Good healthy nutrition can result in a healthy mouth. But feeding a killer smile means more than just avoiding sugary candy or acid drinks: you have to give your body the right fuel so you can avoid the risk of (oral) inflammation. Of course the right fuel can also result in strong teeth and bones…
A healthy mouth needs nutrients
When you miss certain nutrients (vitamins, minerals) your mouth has a difficult time to fight against infections. We do not suggest that malnutrition is the cause of periodontal diseases but what is clear, is the fact that a disease can grow much faster when there is a lack of nutrients. So think carefully which foods you eat in addition to using the right oral products. An optimal oral health means a healthy body and vice versa.
Here are some tips to optimalize your oral health:
1. Oral superfood: Calcium
Calcium and vitamin D are essential to maintain a strong set of teeth and bones (we already knew this right?). What we often don’t know is that diary IS NOT good for your body (and the calcium in diary doesn’t do us any good). How does that come about?
Once upon a time diary products of cows were healthy. The so-called primal cows grazed outside all day and not only ate grass but also healthy herbs. Because this was and is the natural food source of cows, they produced healthy, fresh milk. This milk we drank raw so we could absorb all the nutrients that was in that milk. Nowadays milk isn’t that pure and fresh anymore. This has to do with different factors:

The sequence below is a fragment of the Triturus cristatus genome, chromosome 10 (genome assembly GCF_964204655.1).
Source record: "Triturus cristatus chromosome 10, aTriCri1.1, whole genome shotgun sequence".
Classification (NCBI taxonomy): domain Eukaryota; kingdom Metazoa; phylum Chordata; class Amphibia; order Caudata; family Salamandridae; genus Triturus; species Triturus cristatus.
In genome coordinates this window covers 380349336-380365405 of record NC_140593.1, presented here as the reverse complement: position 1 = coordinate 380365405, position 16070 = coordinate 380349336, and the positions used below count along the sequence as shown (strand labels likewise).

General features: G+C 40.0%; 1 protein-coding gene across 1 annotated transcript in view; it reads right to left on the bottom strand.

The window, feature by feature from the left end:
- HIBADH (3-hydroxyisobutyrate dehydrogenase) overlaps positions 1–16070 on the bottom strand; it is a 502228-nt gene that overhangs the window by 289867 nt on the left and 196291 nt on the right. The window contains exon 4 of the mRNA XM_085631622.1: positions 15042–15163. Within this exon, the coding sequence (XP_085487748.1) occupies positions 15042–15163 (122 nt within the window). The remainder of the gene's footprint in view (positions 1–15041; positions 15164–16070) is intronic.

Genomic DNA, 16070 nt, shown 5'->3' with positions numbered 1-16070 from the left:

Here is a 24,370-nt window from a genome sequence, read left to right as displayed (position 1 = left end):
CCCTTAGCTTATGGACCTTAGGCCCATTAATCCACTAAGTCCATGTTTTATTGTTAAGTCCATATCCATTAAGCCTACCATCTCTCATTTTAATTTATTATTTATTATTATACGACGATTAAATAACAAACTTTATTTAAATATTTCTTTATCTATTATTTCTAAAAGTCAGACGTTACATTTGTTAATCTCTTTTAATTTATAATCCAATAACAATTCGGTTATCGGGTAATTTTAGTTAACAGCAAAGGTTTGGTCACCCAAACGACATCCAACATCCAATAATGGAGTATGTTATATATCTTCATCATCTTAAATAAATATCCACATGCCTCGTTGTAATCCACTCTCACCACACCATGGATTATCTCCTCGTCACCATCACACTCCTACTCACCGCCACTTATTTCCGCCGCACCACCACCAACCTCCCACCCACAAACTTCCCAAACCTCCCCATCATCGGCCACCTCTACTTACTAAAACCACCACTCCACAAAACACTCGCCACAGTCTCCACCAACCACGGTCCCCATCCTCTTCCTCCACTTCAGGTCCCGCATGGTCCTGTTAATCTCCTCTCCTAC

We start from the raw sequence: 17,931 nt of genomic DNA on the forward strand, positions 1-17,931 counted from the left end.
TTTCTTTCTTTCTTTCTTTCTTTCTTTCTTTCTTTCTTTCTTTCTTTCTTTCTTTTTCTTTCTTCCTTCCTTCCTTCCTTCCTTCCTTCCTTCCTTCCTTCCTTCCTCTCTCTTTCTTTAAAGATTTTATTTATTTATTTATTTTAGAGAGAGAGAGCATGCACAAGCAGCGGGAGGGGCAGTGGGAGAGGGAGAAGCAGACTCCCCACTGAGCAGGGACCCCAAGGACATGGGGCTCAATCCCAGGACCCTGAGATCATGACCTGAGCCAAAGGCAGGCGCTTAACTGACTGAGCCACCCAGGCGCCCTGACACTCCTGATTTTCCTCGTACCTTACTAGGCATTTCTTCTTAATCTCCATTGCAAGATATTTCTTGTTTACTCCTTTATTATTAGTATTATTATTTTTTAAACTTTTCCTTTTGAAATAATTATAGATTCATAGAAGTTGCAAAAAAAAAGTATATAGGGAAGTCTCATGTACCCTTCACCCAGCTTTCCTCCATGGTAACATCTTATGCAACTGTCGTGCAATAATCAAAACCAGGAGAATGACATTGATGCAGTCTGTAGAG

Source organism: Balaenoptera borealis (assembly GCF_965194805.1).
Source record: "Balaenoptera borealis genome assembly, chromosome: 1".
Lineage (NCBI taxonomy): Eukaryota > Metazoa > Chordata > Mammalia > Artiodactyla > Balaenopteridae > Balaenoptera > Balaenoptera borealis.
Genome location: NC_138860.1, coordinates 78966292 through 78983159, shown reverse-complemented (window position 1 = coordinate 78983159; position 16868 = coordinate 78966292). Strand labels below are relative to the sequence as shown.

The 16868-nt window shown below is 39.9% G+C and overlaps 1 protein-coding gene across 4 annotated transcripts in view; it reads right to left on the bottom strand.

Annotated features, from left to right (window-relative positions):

- Most cows live indoors and only set foot outside half the year (or don’t see grass at all).
- They are fertilised continuously so they can keep producing milk (the calf is allowed to drink with his mother for 2 days and is removed after that so the farmer can use the milk for production).
- After 300 days of milking, the cow gets a 2 month rest (best case scenario) and after this the process continuous. This high level of milk-production will cause udder infections which in return causes pus discharge in the milk.
- Cows don’t receive their natural food (grass) but get fed corn. This is a cheap nutrition. Corn cannot be digested easily for a cow in which case the quality of the milk reduces.
- Most cows receive antibiotics (prevention) so it can’t get sick. Hormonal injections are given as well so calfs can grow as fast as possible so they can become milk-producers as well. These antibiotics and hormones are injested by us people (not so healthy).
- Milk is pasteurized to prolange the perishable date. This process unfortunately lowers the quality of the milk and its nutrients.
Also the calcium in milk has such a tight consistency that we as humans cannot asborb this specific form of calcium. My advice is to avoid diary products in general and to choose other calciumrich sources such as: green vegetables, almonds, wild salmon, beans, seaweed or a calcium/magnesium supplement.
Important: without enough vitamin D in your system, we cannot absorb calcium the proper way. Read more about the importance of vitamin D in this article >>
2. Oral superfood: Wholewheat products